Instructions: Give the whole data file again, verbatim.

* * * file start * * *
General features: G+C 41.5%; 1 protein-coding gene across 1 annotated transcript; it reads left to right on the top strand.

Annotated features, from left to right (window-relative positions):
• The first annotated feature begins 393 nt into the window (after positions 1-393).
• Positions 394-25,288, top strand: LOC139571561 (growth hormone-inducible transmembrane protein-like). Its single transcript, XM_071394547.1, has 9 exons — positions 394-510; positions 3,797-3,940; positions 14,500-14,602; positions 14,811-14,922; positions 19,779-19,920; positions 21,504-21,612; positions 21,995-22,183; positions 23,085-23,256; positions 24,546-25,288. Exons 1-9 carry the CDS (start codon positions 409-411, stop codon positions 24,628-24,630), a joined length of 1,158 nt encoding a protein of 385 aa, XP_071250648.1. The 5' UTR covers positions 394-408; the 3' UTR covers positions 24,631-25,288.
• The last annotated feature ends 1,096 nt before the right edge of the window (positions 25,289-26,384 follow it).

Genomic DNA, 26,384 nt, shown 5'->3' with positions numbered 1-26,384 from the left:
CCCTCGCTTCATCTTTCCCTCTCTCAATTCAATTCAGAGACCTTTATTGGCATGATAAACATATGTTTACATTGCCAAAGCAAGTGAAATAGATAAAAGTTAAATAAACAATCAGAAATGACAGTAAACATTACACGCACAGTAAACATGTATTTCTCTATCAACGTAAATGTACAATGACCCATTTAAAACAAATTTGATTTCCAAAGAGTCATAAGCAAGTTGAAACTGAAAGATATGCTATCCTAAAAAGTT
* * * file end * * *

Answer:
General features: G+C 41.5%; 1 protein-coding gene across 1 annotated transcript; it reads left to right on the top strand.

Annotated features, from left to right (window-relative positions):
• The first annotated feature begins 393 nt into the window (after positions 1-393).
• Positions 394-25,288, top strand: LOC139571561 (growth hormone-inducible transmembrane protein-like). Its single transcript, XM_071394547.1, has 9 exons — positions 394-510; positions 3,797-3,940; positions 14,500-14,602; positions 14,811-14,922; positions 19,779-19,920; positions 21,504-21,612; positions 21,995-22,183; positions 23,085-23,256; positions 24,546-25,288. Exons 1-9 carry the CDS (start codon positions 409-411, stop codon positions 24,628-24,630), a joined length of 1,158 nt encoding a protein of 385 aa, XP_071250648.1. The 5' UTR covers positions 394-408; the 3' UTR covers positions 24,631-25,288.
• The last annotated feature ends 1,096 nt before the right edge of the window (positions 25,289-26,384 follow it).

Genomic DNA, 26,384 nt, shown 5'->3' with positions numbered 1-26,384 from the left:
CCCTCGCTTCATCTTTCCCTCTCTCAATTCAATTCAGAGACCTTTATTGGCATGATAAACATATGTTTACATTGCCAAAGCAAGTGAAATAGATAAAAGTTAAATAAACAATCAGAAATGACAGTAAACATTACACGCACAGTAAACATGTATTTCTCTATCAACGTAAATGTACAATGACCCATTTAAAACAAATTTGATTTCCAAAGAGTCATAAGCAAGTTGAAACTGAAAGATATGCTATCCTAAAAAGTT